- Researchers have described a new species of songbird found only on the Indonesian island of Rote — the second new avian discovery there in less than a year.
- The Rote leaf-warbler (Phylloscopus rotiensis) was initially assumed to be the same species as the Timor leaf-warbler from a neighboring island, but closer studies of its physical characteristics and genetic analyses have distinguished it as its own species.
- Rote is home to a large number of species found only there or on neighboring islands, but lacks any major terrestrial protected area.
JAKARTA — Less than a decade after the world was introduced to the latest species of Asian leaf-warblers, a new songbird of that group has now been described by scientists. But the species, confined to a single island in eastern Indonesia, is already thought to be endangered.
The discovery of Phylloscopus rotiensis, or the Rote leaf-warbler, named after the island on which it’s found, involved a series of separate field observations between 2004 and 2015 by different groups of researchers, according to a paper published Oct. 23 in the journal Scientific Reports.
The description of this species came after scientists identified the limestone leaf-warbler (Phylloscopus calciatilis), in Vietnam’s karst mountains, in 2010. The announcement of this newly-described songbird from Rote also followed the news of researchers describing the Rote honeyeater (Myzomela irianawidodoae) in December 2017.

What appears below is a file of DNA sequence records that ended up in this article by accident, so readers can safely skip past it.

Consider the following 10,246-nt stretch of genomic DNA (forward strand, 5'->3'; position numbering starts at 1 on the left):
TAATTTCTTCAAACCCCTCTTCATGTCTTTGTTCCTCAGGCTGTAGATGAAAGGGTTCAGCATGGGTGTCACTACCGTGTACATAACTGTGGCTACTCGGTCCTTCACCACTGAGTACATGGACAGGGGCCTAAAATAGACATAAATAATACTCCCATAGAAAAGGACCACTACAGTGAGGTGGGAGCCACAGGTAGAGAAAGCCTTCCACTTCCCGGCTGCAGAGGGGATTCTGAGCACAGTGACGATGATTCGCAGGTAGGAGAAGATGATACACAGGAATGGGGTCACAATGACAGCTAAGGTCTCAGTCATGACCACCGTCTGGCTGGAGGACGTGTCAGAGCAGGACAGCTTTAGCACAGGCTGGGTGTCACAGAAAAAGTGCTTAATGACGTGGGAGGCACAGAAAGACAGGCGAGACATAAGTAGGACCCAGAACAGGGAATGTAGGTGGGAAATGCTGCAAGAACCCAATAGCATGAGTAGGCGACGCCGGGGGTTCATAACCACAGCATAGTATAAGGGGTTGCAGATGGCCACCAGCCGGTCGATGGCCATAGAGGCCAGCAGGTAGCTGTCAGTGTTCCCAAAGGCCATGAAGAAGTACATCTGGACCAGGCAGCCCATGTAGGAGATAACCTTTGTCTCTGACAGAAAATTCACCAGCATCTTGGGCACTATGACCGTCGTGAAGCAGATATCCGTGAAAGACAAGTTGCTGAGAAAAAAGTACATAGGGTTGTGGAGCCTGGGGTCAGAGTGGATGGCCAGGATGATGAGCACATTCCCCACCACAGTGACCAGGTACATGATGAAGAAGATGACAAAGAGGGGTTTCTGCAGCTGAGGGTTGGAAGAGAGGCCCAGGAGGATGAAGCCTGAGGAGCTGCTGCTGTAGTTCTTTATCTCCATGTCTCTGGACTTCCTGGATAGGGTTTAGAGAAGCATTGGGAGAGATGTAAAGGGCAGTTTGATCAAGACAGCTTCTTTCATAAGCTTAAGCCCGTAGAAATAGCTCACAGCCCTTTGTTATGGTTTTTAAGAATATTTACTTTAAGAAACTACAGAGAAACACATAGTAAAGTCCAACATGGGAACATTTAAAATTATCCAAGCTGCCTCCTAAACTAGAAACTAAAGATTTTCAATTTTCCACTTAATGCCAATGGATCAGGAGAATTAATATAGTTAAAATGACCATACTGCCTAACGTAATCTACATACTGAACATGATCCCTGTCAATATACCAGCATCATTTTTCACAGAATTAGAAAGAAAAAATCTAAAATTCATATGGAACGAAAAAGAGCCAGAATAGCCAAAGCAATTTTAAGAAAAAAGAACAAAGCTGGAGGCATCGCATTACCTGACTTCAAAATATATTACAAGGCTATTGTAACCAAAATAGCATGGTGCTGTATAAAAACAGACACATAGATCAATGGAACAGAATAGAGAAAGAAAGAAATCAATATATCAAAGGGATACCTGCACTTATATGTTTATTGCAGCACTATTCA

The first observation of a leaf-warbler of unknown identity on Rote in Indonesia’s East Nusa Tenggara province, part of a chain that makes up the Lesser Sunda Islands, was carried out by the Australian ornithologist Colin Trainor in 2004.
But Trainor didn’t make detailed observations and had no photographs as he assumed that the songbird was the same species as the Timor leaf-warbler (Phylloscopus presbytes), found on the nearby island of Timor, which is shared by Indonesia and Timor-Leste.
When a pair of Belgian ornithologists visited Rote in 2009 to carry out a survey on owls, they made very detailed observations and photographs of the unknown species. They returned in 2014 to conduct more fieldwork and compare the samples from Rote with the leaf-warblers in Timor. The following year, a team of researchers from the Indonesian Institute of Sciences (LIPI) and the National University of Singapore (NUS) went to Rote to study the bird in much greater detail, including carrying out a genetic analysis.
“Alarm bells went off when we realized how strikingly different the bill shape and the coloration of the Rote bird was compared to all other leaf-warblers,” Philippe Verbelen, one of the Belgian researchers, told Mongabay in an email.
The newly described bird’s bill, at 16 millimeters (about 5/8 of an inch), is “proportionately much longer” than other Phylloscopus leaf-warblers, the report noted.
“Bark-gleaning behaviour could be the reason behind the unusually long bill of this taxon: a longer bill could confer evolutionary benefits by permitting the bird to more easily extract prey from between fissures in tree bark,” the authors said in the report. However, they noted it was difficult to say whether such long bill could be a potential mechanism to widen the species’ ecological niche.
Beyond the bill shape, the Rote leaf-warbler can be distinguished from other Indo-Papuan leaf-warblers by the differences in plumage coloration and in the color and pattern of the lower jaw.